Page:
With the generally heavy workloads that students tend to have throughout their studies, an important question is: Do students get enough sleep?
According to a poll run by MatieMedia online, 70 percent of students described their workload as “heavy”. 76 percent agreed that their workload determined the amount of sleep that they had at night.
40 percent of students woke up at 7am or earlier while 60 percent of students polled said they get seven hours of sleep or less per night. 69 percent of students polled described their sleeping patterns as consistent.
Dr Jason Bantjes, psychology lecturer at Stellenbosch University, said: “We know that sleep is one of the cornerstones of good physical and mental health. Sleep deprivation can have a profound effect on mood, concentration and memory. Not getting enough sleep can certainly be among the factors that contribute to poor academic performance.”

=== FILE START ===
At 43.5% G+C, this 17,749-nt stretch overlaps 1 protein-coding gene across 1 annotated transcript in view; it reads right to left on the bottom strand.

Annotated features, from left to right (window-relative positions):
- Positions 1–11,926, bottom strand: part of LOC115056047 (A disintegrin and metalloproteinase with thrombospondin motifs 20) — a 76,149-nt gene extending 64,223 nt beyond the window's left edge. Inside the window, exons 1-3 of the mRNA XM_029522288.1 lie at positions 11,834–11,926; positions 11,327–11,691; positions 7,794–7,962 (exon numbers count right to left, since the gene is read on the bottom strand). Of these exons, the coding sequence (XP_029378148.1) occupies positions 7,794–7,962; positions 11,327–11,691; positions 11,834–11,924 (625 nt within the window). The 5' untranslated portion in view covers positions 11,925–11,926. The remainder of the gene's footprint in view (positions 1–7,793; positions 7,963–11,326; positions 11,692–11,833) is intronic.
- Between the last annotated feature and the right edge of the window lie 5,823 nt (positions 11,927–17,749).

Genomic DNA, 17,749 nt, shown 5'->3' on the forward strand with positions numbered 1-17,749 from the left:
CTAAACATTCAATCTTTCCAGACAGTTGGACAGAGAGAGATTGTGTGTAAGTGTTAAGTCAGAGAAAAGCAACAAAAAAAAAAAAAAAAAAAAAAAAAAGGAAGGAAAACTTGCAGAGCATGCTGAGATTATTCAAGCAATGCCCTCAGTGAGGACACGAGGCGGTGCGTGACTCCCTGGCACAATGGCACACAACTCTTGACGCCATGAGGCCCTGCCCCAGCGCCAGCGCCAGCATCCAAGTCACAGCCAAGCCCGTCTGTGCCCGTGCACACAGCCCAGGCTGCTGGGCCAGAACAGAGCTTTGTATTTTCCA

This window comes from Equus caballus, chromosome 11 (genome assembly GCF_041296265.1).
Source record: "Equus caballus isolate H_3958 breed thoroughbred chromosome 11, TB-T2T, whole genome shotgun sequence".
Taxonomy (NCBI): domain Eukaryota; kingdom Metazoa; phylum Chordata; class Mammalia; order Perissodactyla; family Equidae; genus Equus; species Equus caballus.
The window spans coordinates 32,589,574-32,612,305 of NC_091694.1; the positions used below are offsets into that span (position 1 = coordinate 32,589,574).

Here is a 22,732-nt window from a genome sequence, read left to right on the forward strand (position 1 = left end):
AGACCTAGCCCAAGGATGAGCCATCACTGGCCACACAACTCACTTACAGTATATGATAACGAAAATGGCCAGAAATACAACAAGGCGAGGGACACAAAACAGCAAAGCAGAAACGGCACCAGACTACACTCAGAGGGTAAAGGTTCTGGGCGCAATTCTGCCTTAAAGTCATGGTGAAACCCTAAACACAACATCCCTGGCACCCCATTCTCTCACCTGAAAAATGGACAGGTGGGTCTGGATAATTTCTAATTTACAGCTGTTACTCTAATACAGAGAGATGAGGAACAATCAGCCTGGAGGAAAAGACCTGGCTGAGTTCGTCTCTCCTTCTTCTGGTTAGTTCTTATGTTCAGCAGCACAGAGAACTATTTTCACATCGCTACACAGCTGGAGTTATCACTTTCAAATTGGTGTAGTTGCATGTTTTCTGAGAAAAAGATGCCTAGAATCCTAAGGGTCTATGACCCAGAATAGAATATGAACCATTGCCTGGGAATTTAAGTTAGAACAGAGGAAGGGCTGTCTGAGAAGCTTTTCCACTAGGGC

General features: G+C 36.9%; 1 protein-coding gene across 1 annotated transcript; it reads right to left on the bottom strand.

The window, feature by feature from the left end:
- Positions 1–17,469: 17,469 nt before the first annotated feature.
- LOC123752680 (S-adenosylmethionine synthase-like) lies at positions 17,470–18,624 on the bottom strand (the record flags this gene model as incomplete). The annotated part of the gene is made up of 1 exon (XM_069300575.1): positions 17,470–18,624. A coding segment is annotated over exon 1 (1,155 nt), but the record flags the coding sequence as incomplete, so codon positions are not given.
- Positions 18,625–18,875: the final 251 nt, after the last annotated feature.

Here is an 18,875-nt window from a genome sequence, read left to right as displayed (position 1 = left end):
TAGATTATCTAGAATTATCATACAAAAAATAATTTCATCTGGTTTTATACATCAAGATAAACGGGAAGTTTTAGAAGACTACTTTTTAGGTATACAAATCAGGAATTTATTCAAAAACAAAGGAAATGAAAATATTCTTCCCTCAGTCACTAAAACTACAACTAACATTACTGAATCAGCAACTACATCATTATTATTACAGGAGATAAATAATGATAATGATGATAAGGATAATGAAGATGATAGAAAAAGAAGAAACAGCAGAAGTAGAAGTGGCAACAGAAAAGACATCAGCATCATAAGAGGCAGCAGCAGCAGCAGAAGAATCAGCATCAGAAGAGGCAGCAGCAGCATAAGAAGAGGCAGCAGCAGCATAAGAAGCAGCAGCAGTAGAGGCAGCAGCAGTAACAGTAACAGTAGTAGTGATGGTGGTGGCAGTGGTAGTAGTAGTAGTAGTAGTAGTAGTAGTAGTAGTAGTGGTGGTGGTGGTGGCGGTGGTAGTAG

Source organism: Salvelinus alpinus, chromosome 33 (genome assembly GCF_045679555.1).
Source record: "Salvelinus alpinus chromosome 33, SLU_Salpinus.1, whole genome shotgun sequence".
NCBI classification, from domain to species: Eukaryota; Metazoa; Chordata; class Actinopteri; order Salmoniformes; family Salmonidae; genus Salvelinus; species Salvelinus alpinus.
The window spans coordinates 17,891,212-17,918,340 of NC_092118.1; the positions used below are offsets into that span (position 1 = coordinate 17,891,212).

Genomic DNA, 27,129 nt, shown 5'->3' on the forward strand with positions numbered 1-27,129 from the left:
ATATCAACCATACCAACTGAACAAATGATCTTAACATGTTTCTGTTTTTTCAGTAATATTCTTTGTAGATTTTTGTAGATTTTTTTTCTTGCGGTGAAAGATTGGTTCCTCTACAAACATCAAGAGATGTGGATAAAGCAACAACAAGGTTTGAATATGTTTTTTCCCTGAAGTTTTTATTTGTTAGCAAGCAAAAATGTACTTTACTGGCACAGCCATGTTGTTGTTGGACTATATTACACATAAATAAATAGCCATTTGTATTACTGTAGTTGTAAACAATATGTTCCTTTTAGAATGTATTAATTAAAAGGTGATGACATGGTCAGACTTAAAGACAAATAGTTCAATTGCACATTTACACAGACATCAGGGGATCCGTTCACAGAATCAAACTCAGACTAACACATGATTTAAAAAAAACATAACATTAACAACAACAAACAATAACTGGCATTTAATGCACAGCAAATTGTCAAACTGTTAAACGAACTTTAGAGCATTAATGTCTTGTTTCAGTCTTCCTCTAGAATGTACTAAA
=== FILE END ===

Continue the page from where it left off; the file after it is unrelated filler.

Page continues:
“Poor sleep hygiene (including erratic sleep patterns) disrupts sleep and prevents us from enjoying the full benefits of sleep. Sleep disturbances are also associated with a range of mental health problems and can be a symptom of mental illness.”
Matthew Williams, a fifth year BA Accounting Honours student, said: “I don’t think students get enough sleep. My studies alone can keep me busy all day. I believe what keeps me up the most is the amount of activities I have access to as well as the people I can visit.”
Williams does however believe that sleep patterns are determined by workload, as he said: “My sleep patterns are determined by my workload and deadlines first and foremost, but are also based on balancing my work around my social life on a daily basis.”
Byron Lucas, a third year BA Humanities student, said: “The pressure to perform academically and socially is very high and so I go to bed later in order to make time for both.”
Lucas does not believe the workload of students contribute to their sleeping patterns, instead saying “my sleep patterns are determined by my social life. Work does play a large part but it is both that contribute towards sleeping patterns.” – Dylan Jack